The impact of this majestic woman, generally identified as the Virgin Mary but in other opinions, an allegory of the Church itself fascinated many artists. These included the Flemish master Peter Paul Rubens. He created an oil sketch of the subject, meant to serve as the modello for a vast altarpiece.

Peter Paul Rubens, The Virgin as the Woman of the Apocalypse, ca 1623–1624, The J. Paul Getty Museum, Los Angeles, USA.
Peter Paul Rubens, The Virgin as the Woman of the Apocalypse, ca 1623–1624, The J. Paul Getty Museum, Los Angeles, CA, USA.

A landscape is perceivable mainly on the bottom right, while a tumultuous heavenly battle wraps around the central figure of the woman. She shows some traditional iconic details of the Virgin Mary: she wears a white and blue dress and is crushing the head of a serpent. The whole masterpiece is a literal representation of chapter twelve – there is even the crown of stars. Above, God the Father instructs an angel to place a pair of wings on the woman’s shoulders. At the same time, the child looks and reaches toward Him. Rubens had the ingenious idea of painting God in a faint manner in order to suggest His spirituality.

The Last Judgment

The most powerful scene of from the Apocalypse is definitely the Last Judgment, the principal theme of Chapter Twenty. Part of this fame is certainly due to the incredible work of Michelangelo in Rome. Many other artists have however depicted this subject in their own personal way.

Buonamico Buffalmacco, Last Judgment and Hell, 1336-1341, Monumental Cemetery, Pisa, Italy.
Buonamico Buffalmacco, Last Judgment and Hell, 1336-1341, Monumental Cemetery, Pisa, Italy.

Two hundred years before the Sistine Chapel, painter Buonamico Buffalmacco realized two related frescoes representing the Last Judgment and Hell in the Cemetery of Pisa. In Gothic art, artists should follow a canon for the representations. For example, they should include the New Jerusalem at the top of the work and Christ dividing the scene into good people and the damned. Although not breaking these rules, Buffalmacco introduced some very interesting and original elements.

He had a larger space than usual, so he took advantage of this; painting the Hell fresco next to the Last Judgment instead of below. Moreover, both Christ and the Virgin conduct the Judgment. The temper of Christ is also interesting: severe, condemning, with a raised arm. Did Michelangelo study these frescoes, perhaps?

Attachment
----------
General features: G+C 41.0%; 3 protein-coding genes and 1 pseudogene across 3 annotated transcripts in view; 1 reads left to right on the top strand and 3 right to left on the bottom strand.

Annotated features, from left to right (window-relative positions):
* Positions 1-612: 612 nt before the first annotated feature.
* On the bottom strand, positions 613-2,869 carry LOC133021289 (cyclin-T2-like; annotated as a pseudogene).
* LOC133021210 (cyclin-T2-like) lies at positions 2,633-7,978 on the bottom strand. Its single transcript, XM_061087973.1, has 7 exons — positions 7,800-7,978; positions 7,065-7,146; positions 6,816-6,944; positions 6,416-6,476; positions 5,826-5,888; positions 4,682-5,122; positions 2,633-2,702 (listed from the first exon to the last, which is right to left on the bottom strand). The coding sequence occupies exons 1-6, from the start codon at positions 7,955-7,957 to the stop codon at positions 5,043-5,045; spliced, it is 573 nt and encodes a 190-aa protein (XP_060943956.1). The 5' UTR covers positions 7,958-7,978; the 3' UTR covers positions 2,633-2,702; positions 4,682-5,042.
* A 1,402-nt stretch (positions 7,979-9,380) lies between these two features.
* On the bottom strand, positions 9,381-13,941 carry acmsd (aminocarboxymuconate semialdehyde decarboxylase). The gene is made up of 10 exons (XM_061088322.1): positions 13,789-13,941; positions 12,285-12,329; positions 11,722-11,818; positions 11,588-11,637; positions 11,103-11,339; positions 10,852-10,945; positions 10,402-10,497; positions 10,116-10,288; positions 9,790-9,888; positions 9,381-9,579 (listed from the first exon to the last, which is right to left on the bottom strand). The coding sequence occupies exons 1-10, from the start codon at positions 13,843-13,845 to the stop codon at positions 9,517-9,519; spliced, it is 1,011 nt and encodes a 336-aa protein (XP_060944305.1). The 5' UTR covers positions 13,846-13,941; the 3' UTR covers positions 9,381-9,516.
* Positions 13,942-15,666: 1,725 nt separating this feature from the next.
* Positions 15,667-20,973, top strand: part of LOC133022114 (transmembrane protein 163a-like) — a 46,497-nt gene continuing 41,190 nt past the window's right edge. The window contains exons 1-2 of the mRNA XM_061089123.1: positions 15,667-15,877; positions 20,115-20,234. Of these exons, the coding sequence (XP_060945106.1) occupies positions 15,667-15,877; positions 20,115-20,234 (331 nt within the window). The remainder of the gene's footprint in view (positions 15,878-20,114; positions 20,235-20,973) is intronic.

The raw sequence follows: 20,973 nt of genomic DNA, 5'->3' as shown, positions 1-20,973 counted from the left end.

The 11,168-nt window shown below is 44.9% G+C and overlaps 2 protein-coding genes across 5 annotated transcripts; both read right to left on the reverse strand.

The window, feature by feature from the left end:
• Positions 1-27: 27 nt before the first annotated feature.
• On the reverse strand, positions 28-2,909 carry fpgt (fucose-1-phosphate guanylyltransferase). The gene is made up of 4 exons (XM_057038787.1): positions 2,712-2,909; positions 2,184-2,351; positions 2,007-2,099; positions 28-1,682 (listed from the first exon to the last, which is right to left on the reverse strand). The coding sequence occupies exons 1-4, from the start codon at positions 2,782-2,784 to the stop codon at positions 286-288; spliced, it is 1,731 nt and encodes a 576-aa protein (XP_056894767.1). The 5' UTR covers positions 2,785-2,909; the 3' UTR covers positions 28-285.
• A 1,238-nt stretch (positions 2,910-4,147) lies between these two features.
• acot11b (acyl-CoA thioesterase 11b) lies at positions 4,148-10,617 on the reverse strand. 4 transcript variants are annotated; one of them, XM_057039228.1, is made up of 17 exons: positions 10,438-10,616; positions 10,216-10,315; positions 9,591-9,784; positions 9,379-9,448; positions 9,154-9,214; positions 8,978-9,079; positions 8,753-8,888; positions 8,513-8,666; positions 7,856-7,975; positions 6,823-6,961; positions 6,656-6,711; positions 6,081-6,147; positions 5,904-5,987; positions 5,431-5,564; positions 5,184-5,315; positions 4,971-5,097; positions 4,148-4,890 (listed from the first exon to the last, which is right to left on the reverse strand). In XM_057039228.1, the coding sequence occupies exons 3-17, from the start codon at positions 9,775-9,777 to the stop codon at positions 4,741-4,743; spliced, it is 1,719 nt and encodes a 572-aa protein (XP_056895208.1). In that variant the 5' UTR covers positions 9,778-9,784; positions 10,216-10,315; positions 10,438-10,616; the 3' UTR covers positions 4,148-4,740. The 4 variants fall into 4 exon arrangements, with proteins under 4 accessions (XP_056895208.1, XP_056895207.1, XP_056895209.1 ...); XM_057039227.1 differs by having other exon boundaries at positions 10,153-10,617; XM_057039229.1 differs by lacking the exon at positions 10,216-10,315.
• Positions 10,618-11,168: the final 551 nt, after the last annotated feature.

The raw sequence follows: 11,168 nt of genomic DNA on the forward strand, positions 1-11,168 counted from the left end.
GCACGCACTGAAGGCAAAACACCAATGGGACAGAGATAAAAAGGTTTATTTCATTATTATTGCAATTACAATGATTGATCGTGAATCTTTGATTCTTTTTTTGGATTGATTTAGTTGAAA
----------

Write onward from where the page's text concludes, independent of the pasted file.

In the part of Hell, a huge, green Satan shocks the viewer. All around him, the damned people occupy different zones like in Dante’s Divide Comedy.

Hieronymus Bosch, The Last Judgment, 1482, Academy of Fine Arts, Vienna, Austria.
Hieronymus Bosch, The Last Judgment, 1482, Academy of Fine Arts, Vienna, Austria.

The same subject but different details for Hieronymus Bosch. Bosch’s Last Judgment is a triptych and is filled with his typical dream-like elements. The central panel represents the actual Last Judgment, where Jesus, the Virgin Mary, and the apostles look down on a chaotic earth. As usual, Bosch’s tiny figures often do not wear clothes, face strange creatures, and sometimes do battle. The dominant color is vermilion red. On earth, it is probably a symbol of the dangers of human passions, while on Christ’s robe it may be the allegory of His status as God. The panel on the left represents the expulsion from the Garden of Eden. On the right, instead, like in Buffalmacco’s frescoes, Bosch painted a representation of Hell in which green demonic creatures surround the damned.

A Broader Sense of Apocalypse

In the 20th century, some painters rediscovered the apocalyptic theme. However, they did not represent specific scenes, but rather the feelings of uncertainty and fear which permeates a possible end of the world.

Wassily Kandinsky, The Last Judgment, 1912, Private collection, Munich, Germany.
Wassily Kandinsky, The Last Judgment, 1912, private collection, Munich, Germany. WikiArt.

Being the father of abstract modern art, Wassily Kandinsky made his own Last Judgment without figures. He “only” used colors and forms that could effectively represent the strong emotions evoked by the apocalypse. The center of the painting has a small, irregular, black shape. Surrounding it is a vortex of colored lines and dots. Open-ended and closed shapes overlap colors and dots. This circular motion may recall the tumultuous movement downwards into Hell.

Nabil Kanso, The Apocalypse Series, 1982-1984, Lebanon. Detail of one piece. Source:
Nabil Kanso, The Apocalypse Series, 1982-1984. Artist’s website. Detail.

More recently, an American painter Nabil Kanso depicted the apocalypse in a series of over 150 paintings and works on paper done from 1982 to 1984. In these works, some figures return but no specific scenes of the apocalypse are represented. A real sense of terror is immediately provoked in the observer by the dark and violent colors. The sketched expressions of the human-like creatures even increase this feeling. This sort of generalization of the apocalypse also makes it more universally comprehensible.

What if the meaning of “apocalypse” were even further extended, including real disasters like wars? See here for a perfect example!